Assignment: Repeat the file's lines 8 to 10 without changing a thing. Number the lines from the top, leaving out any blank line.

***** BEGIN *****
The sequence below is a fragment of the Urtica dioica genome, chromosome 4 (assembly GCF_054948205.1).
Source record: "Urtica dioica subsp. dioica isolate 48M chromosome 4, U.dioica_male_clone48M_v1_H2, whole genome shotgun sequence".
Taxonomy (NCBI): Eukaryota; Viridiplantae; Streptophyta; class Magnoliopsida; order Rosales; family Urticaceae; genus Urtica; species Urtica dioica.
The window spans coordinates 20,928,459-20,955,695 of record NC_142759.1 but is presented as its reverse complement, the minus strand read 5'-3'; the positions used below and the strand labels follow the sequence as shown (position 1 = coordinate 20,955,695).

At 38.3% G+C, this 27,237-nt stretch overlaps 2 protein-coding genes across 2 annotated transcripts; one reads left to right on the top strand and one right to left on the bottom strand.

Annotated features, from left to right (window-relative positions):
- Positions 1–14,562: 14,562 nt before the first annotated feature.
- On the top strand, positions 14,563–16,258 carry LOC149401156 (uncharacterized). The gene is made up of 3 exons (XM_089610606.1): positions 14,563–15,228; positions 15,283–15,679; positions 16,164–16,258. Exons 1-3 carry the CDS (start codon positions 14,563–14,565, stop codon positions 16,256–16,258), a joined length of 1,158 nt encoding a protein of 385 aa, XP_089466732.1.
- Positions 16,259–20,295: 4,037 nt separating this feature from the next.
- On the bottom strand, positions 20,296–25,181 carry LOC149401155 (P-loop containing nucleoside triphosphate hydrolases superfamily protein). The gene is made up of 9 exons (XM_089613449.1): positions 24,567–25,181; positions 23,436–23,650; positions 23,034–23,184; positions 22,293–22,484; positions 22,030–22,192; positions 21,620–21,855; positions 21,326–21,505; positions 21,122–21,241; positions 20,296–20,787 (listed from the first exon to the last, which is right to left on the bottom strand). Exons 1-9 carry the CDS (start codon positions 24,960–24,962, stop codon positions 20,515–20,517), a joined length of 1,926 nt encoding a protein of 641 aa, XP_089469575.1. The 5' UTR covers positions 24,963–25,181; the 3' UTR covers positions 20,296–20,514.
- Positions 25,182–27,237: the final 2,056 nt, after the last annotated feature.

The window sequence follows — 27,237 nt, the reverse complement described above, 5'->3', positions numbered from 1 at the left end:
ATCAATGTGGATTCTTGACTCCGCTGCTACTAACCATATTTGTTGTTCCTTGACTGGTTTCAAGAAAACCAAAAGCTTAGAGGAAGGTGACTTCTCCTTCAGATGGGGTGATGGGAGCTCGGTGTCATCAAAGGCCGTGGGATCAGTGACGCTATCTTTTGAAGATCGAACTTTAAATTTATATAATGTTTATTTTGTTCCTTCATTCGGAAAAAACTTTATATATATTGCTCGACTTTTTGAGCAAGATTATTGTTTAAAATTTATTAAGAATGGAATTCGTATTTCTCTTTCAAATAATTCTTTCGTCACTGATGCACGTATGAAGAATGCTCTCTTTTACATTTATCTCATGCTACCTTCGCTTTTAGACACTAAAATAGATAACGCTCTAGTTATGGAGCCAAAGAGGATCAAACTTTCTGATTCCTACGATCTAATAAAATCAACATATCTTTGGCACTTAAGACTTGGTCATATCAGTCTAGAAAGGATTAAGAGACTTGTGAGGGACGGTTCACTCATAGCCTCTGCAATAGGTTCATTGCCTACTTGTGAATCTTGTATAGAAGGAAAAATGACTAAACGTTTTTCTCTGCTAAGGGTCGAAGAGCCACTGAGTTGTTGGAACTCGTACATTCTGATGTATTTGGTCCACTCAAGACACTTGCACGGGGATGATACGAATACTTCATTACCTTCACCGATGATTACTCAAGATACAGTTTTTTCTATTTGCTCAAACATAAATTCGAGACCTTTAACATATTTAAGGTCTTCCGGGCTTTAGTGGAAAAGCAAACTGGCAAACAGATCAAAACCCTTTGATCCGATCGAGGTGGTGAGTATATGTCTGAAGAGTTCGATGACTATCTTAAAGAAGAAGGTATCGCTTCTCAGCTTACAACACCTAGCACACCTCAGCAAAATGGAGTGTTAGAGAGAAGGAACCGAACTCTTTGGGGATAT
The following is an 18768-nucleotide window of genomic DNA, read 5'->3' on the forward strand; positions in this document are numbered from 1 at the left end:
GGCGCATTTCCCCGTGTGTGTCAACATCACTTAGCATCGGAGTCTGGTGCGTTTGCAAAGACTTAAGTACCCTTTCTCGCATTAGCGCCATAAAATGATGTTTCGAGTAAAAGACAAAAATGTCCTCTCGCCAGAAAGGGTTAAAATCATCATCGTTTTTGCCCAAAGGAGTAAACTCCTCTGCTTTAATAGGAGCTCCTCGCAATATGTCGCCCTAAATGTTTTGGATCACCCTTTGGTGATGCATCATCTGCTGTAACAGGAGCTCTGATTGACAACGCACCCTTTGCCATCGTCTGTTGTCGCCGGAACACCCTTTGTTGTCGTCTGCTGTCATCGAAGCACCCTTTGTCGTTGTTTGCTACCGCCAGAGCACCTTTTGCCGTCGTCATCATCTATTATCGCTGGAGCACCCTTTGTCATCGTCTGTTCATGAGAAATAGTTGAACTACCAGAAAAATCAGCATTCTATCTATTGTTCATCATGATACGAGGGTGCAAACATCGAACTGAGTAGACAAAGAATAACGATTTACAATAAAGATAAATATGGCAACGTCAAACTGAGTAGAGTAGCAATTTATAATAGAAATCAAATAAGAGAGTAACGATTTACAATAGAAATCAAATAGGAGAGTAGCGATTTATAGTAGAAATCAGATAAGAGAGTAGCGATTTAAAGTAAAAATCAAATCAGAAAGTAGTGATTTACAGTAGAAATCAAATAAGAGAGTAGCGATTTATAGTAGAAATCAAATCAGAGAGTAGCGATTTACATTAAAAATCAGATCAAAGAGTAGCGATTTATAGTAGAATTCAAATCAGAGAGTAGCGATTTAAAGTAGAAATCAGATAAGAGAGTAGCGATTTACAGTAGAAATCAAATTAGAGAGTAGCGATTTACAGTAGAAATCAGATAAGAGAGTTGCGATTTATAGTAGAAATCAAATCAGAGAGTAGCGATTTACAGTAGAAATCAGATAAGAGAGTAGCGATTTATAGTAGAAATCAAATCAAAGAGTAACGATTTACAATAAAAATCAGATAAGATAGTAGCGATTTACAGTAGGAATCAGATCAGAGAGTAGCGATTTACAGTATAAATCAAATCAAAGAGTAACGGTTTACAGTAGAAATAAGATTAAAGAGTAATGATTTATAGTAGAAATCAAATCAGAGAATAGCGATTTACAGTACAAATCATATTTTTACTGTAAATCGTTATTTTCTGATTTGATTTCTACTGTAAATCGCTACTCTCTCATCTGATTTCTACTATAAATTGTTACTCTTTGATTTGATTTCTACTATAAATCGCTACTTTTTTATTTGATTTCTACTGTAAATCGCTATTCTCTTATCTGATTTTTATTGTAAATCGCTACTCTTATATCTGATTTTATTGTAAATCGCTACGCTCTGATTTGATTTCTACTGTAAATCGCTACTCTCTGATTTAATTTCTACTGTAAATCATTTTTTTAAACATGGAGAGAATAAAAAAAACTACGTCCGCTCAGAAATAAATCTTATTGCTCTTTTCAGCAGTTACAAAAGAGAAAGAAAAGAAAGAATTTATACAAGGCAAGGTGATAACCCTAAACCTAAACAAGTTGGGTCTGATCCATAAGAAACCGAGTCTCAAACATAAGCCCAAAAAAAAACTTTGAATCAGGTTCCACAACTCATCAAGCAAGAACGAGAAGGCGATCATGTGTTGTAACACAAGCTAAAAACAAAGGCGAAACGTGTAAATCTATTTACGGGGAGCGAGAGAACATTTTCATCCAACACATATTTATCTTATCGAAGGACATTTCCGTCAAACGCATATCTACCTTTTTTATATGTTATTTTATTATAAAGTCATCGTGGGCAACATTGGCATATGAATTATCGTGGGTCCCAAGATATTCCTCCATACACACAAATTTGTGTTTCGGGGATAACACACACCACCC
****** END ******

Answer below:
- On the top strand, positions 14,563–16,258 carry LOC149401156 (uncharacterized). The gene is made up of 3 exons (XM_089610606.1): positions 14,563–15,228; positions 15,283–15,679; positions 16,164–16,258. Exons 1-3 carry the CDS (start codon positions 14,563–14,565, stop codon positions 16,256–16,258), a joined length of 1,158 nt encoding a protein of 385 aa, XP_089466732.1.
- Positions 16,259–20,295: 4,037 nt separating this feature from the next.
- On the bottom strand, positions 20,296–25,181 carry LOC149401155 (P-loop containing nucleoside triphosphate hydrolases superfamily protein). The gene is made up of 9 exons (XM_089613449.1): positions 24,567–25,181; positions 23,436–23,650; positions 23,034–23,184; positions 22,293–22,484; positions 22,030–22,192; positions 21,620–21,855; positions 21,326–21,505; positions 21,122–21,241; positions 20,296–20,787 (listed from the first exon to the last, which is right to left on the bottom strand). Exons 1-9 carry the CDS (start codon positions 24,960–24,962, stop codon positions 20,515–20,517), a joined length of 1,926 nt encoding a protein of 641 aa, XP_089469575.1. The 5' UTR covers positions 24,963–25,181; the 3' UTR covers positions 20,296–20,514.